A variety of measures have been used to characterize availability or reliability of systems. For example, availability of a system can be characterized as a function of time, A(t), which is the probability that the system is operational at the instant, t. If A(t) approaches a limit as t goes to infinity, then steady state availability, A, expresses a fraction of time that the system is available to perform useful computations. For example, a system which is available 99.5% of the time is said to have an availability metric, A=0.995. Availability is typically used as a figure of merit in systems in which service can be delayed or denied for short periods of time without serious consequences. Reliability, R(t) is another metric and is typically defined as the conditional probability that the system has survived the interval [0, t], given that it was operational at time t=0.
Other commonly used metrics include various “mean time” measures such as Mean Time To Failure, MTTF, which can be expressed as the integral (over time) of the reliability function, R(T). In some utilizations, metrics are calculated from probabilistic models of component failure rates. In others, metrics are calculated based on statistical methods using actual failure statistics. Other useful metrics include Mean Time Between Failure (MTBF), Mean Time To Repair (MTTR), etc. See generally, Siewiorek & Swarz, The Theory and Practice of Reliable System Design, Digital Press, pp. 201-297 (1982) for a discussion of evaluation criteria and metrics.
Unfortunately, conventional availability or reliability metrics typically fail to account for business impact of failures. As a result, such metrics are not particularly useful in a feedback process for maximizing a level of customer perceived availability or reliability.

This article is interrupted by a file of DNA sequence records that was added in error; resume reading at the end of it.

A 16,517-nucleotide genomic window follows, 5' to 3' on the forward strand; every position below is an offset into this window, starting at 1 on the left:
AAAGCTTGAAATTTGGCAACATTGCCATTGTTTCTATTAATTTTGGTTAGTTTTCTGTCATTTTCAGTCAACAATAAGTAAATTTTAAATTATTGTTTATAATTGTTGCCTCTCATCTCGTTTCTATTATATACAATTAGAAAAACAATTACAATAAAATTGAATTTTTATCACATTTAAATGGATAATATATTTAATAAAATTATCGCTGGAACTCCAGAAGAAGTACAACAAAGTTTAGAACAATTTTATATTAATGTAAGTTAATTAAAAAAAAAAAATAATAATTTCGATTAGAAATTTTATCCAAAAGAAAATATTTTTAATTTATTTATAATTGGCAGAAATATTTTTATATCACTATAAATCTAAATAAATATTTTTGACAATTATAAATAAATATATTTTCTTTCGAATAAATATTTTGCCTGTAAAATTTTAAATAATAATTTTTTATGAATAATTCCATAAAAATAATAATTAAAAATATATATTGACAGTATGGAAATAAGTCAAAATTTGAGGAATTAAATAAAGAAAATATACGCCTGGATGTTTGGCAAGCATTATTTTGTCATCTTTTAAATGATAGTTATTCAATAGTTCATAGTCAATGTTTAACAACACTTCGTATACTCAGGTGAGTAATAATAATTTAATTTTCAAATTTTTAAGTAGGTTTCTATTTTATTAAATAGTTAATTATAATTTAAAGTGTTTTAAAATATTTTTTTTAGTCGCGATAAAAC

Accordingly, improved metrics have been developed that account for customer perceived factors such as frequency of outage, duration of outages, business impact of outages, etc. In various realizations and exploitations, such improved metrics may be utilized for managing and/or monitoring availability of enterprise information services or suites, availability of individual computers, devices or facilities, and/or availability of particular functionality or subsystems of any of the above. In one exploitation, personnel management decisions and/or compensation levels may be based on achieved values for such improved metrics. In other exploitations, contractual commitments and/or incentive fees related to an installed system or systems may be based on such improved metrics.
The present invention may be better understood, and its numerous objects, features, and advantages made apparent to those skilled in the art by referencing the accompanying drawings.
The use of the same reference symbols in different drawings indicates similar or identical items.
Although not limited thereto, some aspects of the present invention are described herein in the context of availability, reliability and/or maintainability issues typical of computers, information systems and subsystems, servers, workstations, operating systems, software applications, functionality, facilities and communication networks and interfaces typical of a networked computing environment. This context facilitates description of an exemplary set of realizations adapted for faults, service interruption, performance degradation and other availability, reliability and maintainability issues typical of computer and information-oriented environments. Nonetheless, the invention is not limited to characterization and utilization of availability, reliability and maintainability-oriented metrics for information systems. Rather, based on the description herein, persons of ordinary skill in the art will appreciate additional applications to a wide variety of systems susceptible to monitoring and for which business impact factors may be defined and associated with failure modes, events, service interruptions and/or performance or functionality degradation. For example, and without limitation, realizations for manufacturing equipment and process control systems (particularly those incorporating computer controls), office equipment, appliances, field-deployed test or measurement equipment, and mechanical systems and equipment are all envisioned.